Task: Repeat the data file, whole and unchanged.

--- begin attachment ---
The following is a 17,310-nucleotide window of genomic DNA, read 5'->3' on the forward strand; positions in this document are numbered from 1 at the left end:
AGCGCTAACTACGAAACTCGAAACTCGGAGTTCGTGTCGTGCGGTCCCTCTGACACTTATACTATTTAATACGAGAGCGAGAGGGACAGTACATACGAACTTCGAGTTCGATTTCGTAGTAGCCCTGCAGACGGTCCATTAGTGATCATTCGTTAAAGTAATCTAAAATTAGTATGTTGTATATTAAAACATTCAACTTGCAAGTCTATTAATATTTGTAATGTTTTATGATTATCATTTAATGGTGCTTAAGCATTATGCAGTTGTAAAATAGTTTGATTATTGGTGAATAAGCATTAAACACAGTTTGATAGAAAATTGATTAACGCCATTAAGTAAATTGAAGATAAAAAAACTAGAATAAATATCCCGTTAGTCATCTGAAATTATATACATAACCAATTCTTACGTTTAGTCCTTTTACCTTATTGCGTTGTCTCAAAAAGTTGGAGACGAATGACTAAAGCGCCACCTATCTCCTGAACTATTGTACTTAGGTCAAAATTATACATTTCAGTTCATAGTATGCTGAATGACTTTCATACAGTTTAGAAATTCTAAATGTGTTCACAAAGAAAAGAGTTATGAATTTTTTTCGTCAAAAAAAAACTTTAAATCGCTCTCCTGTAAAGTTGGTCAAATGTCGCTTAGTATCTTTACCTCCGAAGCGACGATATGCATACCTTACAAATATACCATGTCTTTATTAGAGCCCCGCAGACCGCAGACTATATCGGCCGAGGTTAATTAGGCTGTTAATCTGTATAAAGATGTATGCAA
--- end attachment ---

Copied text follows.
The following is a 17,310-nucleotide window of genomic DNA, read 5'->3' on the forward strand; positions in this document are numbered from 1 at the left end:
AGCGCTAACTACGAAACTCGAAACTCGGAGTTCGTGTCGTGCGGTCCCTCTGACACTTATACTATTTAATACGAGAGCGAGAGGGACAGTACATACGAACTTCGAGTTCGATTTCGTAGTAGCCCTGCAGACGGTCCATTAGTGATCATTCGTTAAAGTAATCTAAAATTAGTATGTTGTATATTAAAACATTCAACTTGCAAGTCTATTAATATTTGTAATGTTTTATGATTATCATTTAATGGTGCTTAAGCATTATGCAGTTGTAAAATAGTTTGATTATTGGTGAATAAGCATTAAACACAGTTTGATAGAAAATTGATTAACGCCATTAAGTAAATTGAAGATAAAAAAACTAGAATAAATATCCCGTTAGTCATCTGAAATTATATACATAACCAATTCTTACGTTTAGTCCTTTTACCTTATTGCGTTGTCTCAAAAAGTTGGAGACGAATGACTAAAGCGCCACCTATCTCCTGAACTATTGTACTTAGGTCAAAATTATACATTTCAGTTCATAGTATGCTGAATGACTTTCATACAGTTTAGAAATTCTAAATGTGTTCACAAAGAAAAGAGTTATGAATTTTTTTCGTCAAAAAAAAACTTTAAATCGCTCTCCTGTAAAGTTGGTCAAATGTCGCTTAGTATCTTTACCTCCGAAGCGACGATATGCATACCTTACAAATATACCATGTCTTTATTAGAGCCCCGCAGACCGCAGACTATATCGGCCGAGGTTAATTAGGCTGTTAATCTGTATAAAGATGTATGCAA